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Target Costs, Not People: A Best Practice for Your DEI Strategy During a Recession

Updated: May 7

If an organization views people as its greatest asset, then targeting its labor budget during a recession could be an anticlimactic action. While labor is potentially a substantial cost (or perhaps the most significant cost) in doing business, a strategic approach rather than a tactical approach should be utilized when looking for ways to reduce costs during a recession. That means, organizations, guided by their HR leaders, should assess three (3) key contributors impacting labor costs: productivity, performance and profitability, in that order. In so doing, organizations can potentially mitigate adverse reactions and responses to a fixed percentage reduction in labor costs, i.e., 20% across the board (a tactical or transactional action). To achieve this approach, HR, acting as a strategic partner, should collaborate with Finance to analyze labor data and assess rational ways to reduce costs. For productivity purposes, hours worked along with an overtime analysis should be conducted to assess productivity rates among employees. In addition, an employee classification analysis (salaried or hourly, employees or non-employees, etc.) can be used as a cost-saving measure by determining if non-union employees are truly overtime-eligible under relevant labor regulations (other considerations may apply for union-related overtime). In addition, productivity trends among teams should be gauged to assess areas of improvement for employee morale and engagement. Low morale and engagement could also be adversely impacting costs through low performance; therefore, performance management processes should be reviewed as a tool for reducing costs as a matter of policy. Conversely, underutilization of potentially high-performing employees should be analyzed to improve productivity and avert compounded cost pressures from turnover. Thus, performance data offers an opportunity to assess the positives and negatives of labor productivity. On the positive side of the performance management analysis, performance data can reveal where and how to target the highest and best use of labor, thereby increasing productivity of an organization’s “A-team”. Furthermore, a pulse survey can help identify where and how to target improved morale and engagement. Of course, productivity and performance are also direct contributors to profitability, positive and negative. Profitability, however, can be influenced by a plethora of top and bottom-line factors.

For purposes of the top-line, one of the key focal points for analyzing profitability goes back to productivity; in gist, a key consideration is whether sales people are hitting their sales and revenue targets – in other words, are they earning their keep? Whereas, the bottom-line opens up a lot more considerations from a profitability perspective. One of the more important considerations for today’s economy is ensuring that salary budgets are in line with the market; given that inflation started to cool in Q4 of 2022, there could be an opportunity to adjust salary budgets to be in line with the slight decrease in inflation. This could, however, be a slippery slope because money might be the motivating factor to accept or reject an offer. Meaningful work and a positive workplace experience could be a compensating factor for lower salaries, so think about making investments to foster an inclusive and belonging workplace.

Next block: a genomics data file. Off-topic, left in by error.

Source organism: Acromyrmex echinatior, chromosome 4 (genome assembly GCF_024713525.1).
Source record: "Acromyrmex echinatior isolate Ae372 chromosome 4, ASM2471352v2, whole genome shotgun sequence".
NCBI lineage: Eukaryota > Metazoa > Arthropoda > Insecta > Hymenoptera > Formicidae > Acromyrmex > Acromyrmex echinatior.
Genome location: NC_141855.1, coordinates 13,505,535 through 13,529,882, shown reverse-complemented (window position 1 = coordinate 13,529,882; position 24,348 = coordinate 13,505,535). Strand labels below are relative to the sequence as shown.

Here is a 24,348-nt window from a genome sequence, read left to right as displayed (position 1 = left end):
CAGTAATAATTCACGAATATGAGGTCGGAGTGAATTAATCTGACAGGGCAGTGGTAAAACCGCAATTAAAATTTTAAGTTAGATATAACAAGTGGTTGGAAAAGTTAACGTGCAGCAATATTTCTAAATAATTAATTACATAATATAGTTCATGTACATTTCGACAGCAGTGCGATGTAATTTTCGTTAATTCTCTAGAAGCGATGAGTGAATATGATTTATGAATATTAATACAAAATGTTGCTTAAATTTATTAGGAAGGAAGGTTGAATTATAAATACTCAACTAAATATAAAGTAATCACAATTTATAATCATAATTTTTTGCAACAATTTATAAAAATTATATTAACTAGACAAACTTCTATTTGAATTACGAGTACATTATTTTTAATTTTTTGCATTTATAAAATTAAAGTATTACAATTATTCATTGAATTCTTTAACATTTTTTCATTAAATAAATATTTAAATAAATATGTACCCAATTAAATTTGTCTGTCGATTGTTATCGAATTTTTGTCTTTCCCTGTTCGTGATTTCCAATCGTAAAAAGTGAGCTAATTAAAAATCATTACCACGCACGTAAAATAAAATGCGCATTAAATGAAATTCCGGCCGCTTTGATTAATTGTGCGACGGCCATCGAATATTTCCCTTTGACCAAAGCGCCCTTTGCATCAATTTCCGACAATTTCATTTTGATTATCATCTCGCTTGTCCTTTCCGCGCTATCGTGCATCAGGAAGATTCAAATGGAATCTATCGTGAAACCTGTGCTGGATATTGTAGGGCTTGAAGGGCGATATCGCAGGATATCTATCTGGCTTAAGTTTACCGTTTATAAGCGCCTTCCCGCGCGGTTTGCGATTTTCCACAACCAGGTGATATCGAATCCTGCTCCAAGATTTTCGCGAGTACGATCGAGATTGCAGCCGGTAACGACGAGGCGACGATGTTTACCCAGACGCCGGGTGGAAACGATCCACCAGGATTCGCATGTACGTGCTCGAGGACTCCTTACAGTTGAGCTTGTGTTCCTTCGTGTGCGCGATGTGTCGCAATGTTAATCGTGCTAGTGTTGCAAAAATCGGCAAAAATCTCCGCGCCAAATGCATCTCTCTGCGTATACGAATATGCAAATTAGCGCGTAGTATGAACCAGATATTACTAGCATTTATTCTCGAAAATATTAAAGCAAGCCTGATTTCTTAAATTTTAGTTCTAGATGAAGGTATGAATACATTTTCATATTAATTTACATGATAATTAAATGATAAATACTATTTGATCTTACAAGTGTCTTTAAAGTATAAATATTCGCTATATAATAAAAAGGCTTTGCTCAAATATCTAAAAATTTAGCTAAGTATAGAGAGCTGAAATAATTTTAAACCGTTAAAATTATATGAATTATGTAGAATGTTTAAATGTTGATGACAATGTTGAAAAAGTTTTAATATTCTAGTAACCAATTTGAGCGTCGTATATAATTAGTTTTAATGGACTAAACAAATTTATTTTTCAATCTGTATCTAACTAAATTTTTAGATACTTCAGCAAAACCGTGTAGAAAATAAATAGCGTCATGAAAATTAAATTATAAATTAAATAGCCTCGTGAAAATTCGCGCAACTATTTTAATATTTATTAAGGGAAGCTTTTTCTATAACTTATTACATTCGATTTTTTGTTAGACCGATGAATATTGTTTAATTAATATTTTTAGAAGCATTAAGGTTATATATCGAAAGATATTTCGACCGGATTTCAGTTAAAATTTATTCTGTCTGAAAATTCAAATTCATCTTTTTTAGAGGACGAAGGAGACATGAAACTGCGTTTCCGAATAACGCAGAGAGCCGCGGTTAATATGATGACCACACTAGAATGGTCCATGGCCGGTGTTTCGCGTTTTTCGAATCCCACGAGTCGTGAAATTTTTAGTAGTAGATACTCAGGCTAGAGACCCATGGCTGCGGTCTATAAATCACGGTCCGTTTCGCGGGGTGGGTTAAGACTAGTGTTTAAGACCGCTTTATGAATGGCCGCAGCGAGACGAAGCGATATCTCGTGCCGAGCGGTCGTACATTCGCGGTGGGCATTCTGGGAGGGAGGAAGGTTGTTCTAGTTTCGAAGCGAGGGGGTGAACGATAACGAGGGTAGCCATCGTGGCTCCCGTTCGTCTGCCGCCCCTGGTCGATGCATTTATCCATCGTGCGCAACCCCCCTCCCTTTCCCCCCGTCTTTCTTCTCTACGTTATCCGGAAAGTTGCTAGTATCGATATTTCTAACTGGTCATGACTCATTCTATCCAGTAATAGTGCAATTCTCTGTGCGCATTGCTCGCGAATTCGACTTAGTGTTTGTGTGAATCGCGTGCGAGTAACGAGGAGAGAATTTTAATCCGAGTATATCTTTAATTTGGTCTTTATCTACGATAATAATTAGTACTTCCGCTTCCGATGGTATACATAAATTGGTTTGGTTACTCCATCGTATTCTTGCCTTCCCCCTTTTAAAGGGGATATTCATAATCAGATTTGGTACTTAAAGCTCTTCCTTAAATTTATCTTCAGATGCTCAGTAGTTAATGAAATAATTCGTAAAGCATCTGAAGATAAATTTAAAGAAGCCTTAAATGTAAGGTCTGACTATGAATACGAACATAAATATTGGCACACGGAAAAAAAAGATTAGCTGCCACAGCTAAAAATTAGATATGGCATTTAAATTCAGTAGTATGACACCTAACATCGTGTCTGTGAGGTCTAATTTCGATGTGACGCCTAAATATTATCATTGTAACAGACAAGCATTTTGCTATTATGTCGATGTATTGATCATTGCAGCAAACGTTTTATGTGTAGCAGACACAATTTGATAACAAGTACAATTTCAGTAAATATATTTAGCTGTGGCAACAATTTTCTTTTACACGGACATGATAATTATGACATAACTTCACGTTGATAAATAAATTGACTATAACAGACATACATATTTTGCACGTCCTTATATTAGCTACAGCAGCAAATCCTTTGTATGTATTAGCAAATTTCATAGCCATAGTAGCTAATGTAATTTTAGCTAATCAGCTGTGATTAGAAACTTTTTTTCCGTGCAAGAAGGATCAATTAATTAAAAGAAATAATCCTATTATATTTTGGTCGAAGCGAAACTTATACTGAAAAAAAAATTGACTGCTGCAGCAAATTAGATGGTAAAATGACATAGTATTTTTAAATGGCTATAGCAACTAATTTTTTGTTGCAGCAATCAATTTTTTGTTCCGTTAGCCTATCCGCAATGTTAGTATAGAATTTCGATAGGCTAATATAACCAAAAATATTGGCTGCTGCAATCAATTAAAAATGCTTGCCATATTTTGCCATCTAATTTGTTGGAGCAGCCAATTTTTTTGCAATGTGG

Metrics related to inclusion and belonging can also be used to track productivity. There’s a direct correlation between performance and productivity. Regardless, a salary adjustment decision should not be made in isolation; in addition to understanding the correlation between performance and productivity, any salary adjustments should also include an equity impact analysis to manage risks related to pay disparities. Together, HR and Finance can determine the root cause of low productivity and analyze equity risks with a data-driven analysis to rationally and effectively target cost reductions. Targeting costs based on certain metrics such as productivity, performance and profitability establishes a data-driven rationale for labor cost reductions. And understandably, the root cause analysis of cost pressure as a strategic exercise for managing through a recession is a lot more work than a transactional (or tactical) exercise where a fixed percentage reduction in labor costs is utilized across the board. Nevertheless, the strategic approach affords organizations the very valuable benefits of risk management and risk mitigation. For example, in addition to the pay equity analysis, the productivity analysis should include a review of hours worked to determine if hours are lower due to some legally protected standards, i.e., short- or long-term disability, FMLA, pregnancy, etc. On the flip side, overtime hours should be reviewed to determine if there’s a justifiable reason for higher overtime. Similarly, when making salary adjustment or separation decisions, DEI data should be analyzed to avoid potential impacts to protected classes of employees, i.e., a pay equity analysis would address DEI. A comprehensive DEI analysis would rely on much of the same HR and payroll data to assess disparate impacts with layoffs or other separation decisions. By reviewing HR and other labor data from a DEI lens, it further safeguards profitability from the backlash of unintentional, bad decision-making, i.e., reputational and brand damage or lawsuits. Leading with data is always a best bet because decisions can then be based on targeted and fact-based insights. With data-driven decision-making, solving for and targeting a specific problem is clear rather than starting with a solution before the problem is defined (or failing to define the problem at all). In other words, a rational basis is established for the action or actions taken. With informed, data-driven decision making, the data creates a story and with that story there’s an opportunity to better understand risks associated with actions. Hence, a data-driven solution to problem solving mitigates risks and positions the decision-maker(s) for long-term success. In the context of a recession, by targeting costs v. people, business decisions not only achieve efficiency with cost reduction but there’s strategic effectiveness at play as well. And because doing business starts and ends with an organization’s greatest assets – it’s people – being effective at managing people, whether under strong economic conditions or in a recession, is critical to the overall success of the business operations. At TULIP, we call this commercial excellence.